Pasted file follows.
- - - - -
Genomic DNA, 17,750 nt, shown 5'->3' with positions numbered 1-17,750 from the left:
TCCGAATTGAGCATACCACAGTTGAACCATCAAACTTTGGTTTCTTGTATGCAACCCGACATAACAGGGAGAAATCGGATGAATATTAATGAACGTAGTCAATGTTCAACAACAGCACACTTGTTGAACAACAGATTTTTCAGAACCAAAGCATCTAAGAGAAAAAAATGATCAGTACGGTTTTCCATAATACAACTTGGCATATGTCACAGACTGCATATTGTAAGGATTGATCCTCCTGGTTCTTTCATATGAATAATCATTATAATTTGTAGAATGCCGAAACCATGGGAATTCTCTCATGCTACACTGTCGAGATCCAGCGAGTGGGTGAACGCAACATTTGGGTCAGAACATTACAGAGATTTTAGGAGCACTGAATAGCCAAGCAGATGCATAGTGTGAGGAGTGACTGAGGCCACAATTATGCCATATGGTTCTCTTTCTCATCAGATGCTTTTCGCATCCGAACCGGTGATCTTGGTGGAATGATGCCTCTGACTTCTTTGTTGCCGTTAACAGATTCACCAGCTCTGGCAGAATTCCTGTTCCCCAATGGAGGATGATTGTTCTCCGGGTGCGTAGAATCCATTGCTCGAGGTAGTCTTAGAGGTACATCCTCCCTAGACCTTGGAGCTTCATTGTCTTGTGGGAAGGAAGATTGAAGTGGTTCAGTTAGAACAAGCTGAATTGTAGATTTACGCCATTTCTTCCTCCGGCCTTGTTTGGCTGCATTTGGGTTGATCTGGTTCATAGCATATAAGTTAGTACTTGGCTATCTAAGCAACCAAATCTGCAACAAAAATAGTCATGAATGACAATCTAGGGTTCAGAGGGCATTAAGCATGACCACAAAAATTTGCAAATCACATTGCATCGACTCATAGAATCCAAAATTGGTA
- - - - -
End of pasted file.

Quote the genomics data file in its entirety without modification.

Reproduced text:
Genomic DNA, 17,750 nt, shown 5'->3' with positions numbered 1-17,750 from the left:
TCCGAATTGAGCATACCACAGTTGAACCATCAAACTTTGGTTTCTTGTATGCAACCCGACATAACAGGGAGAAATCGGATGAATATTAATGAACGTAGTCAATGTTCAACAACAGCACACTTGTTGAACAACAGATTTTTCAGAACCAAAGCATCTAAGAGAAAAAAATGATCAGTACGGTTTTCCATAATACAACTTGGCATATGTCACAGACTGCATATTGTAAGGATTGATCCTCCTGGTTCTTTCATATGAATAATCATTATAATTTGTAGAATGCCGAAACCATGGGAATTCTCTCATGCTACACTGTCGAGATCCAGCGAGTGGGTGAACGCAACATTTGGGTCAGAACATTACAGAGATTTTAGGAGCACTGAATAGCCAAGCAGATGCATAGTGTGAGGAGTGACTGAGGCCACAATTATGCCATATGGTTCTCTTTCTCATCAGATGCTTTTCGCATCCGAACCGGTGATCTTGGTGGAATGATGCCTCTGACTTCTTTGTTGCCGTTAACAGATTCACCAGCTCTGGCAGAATTCCTGTTCCCCAATGGAGGATGATTGTTCTCCGGGTGCGTAGAATCCATTGCTCGAGGTAGTCTTAGAGGTACATCCTCCCTAGACCTTGGAGCTTCATTGTCTTGTGGGAAGGAAGATTGAAGTGGTTCAGTTAGAACAAGCTGAATTGTAGATTTACGCCATTTCTTCCTCCGGCCTTGTTTGGCTGCATTTGGGTTGATCTGGTTCATAGCATATAAGTTAGTACTTGGCTATCTAAGCAACCAAATCTGCAACAAAAATAGTCATGAATGACAATCTAGGGTTCAGAGGGCATTAAGCATGACCACAAAAATTTGCAAATCACATTGCATCGACTCATAGAATCCAAAATTGGTA